“Women make babies, men make bombs”. My friend was in a feminism course that included this joyous little tidbit in one of her texts. Reductionist and laughable, it elicited much laughs and a little antagonism. It’s an extremely problematic statement, and outright sexist towards both men and women… and yet… I do think there is a small portion of the male population, especially white who feel a loss of entitlement. Jack Torrance seems to be one of these men, who yearns for the past, a time when men like him were the leaders, rich and in charge. Jack has strong conflict and resentment in the film against his wife, his son, and the black caretaker. The film also makes sure to highlight (however briefly) that the hotel was built on an Indian burial ground, bringing back the past and further highlighting Jack as an oppressor. Though clearly a fantastic element has a play, as I see it, the catalyst for Jack’s madness is his inability to write… or “create”. Coming back to the original statement, this spurs his desire to destruct. His resentment and anger to a world that neither acknowledges what he should have, but also spurns his efforts, boils into violence, and he sets out to destroy his family. He wants to destroy them, because he sees it as his birthright to control his wife and son.
The film’s horror emerges through Jack’s frustration, and his family attempting to cope and escape from his controlled destruction. The setting encloses them in a hotel, cutting them off from the world. A terrible tragedy happened in this hotel, and somehow the boundaries between time and space bend, and they bleed into the present. Danny, Jack’s son, has the “shining” which allows him to have “special powers” that allow him to communicate with others with the gift, as well as having the ability to peer into the past and into the future. At first, it’s only through him that we are able to feel the unease in the hotel. Flashes of the past, in graphic and disturbing detail. During these sequences, Kubrick uses extensive wide angle lenses… slightly distorting the image. If you look closely at the edges of the screen, you’ll notice that the lines bend slightly outward. Without really paying attention, it’s difficult to miss, but this variation on what we perceive as reality adds to the unsettling atmosphere.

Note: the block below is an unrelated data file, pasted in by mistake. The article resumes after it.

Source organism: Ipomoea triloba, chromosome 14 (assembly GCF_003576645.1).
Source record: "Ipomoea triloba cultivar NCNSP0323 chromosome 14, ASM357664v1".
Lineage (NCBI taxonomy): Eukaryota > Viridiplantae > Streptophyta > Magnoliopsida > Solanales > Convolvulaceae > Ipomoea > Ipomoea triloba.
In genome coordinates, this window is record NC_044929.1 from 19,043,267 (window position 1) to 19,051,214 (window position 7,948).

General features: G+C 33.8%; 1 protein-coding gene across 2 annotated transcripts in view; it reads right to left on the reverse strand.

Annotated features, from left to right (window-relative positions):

Much of what makes the film’s horror so effective, are touches like this, and the overall dream-like atmosphere. It’s very much like a waking nightmare, channelling that sort of distorted perception of the world. The flashes of violence and blood, the repetition of images, and constant reinforcement of mazes. One of the most common motifs in surrealist art, which borrows greatly on dreams (Dali reportedly ate cheese that lied in the sun all day to make his dreams more interesting), was long corridors filled with doors. There was this idea that anything could lie behind each door, and they were never-ending. It was a labyrinth in the mind, and it created a complete sense of unease. It’s actually quite interesting, as one idea that was explored thoroughly in the surrealist movement was “masculine anxiety”. It’s ripe with phallic symbolism, and sexual discomfort. Yes, tangent, but it plays into Jack’s frustration with his lack of control as a white male.
I’ve run out of steam.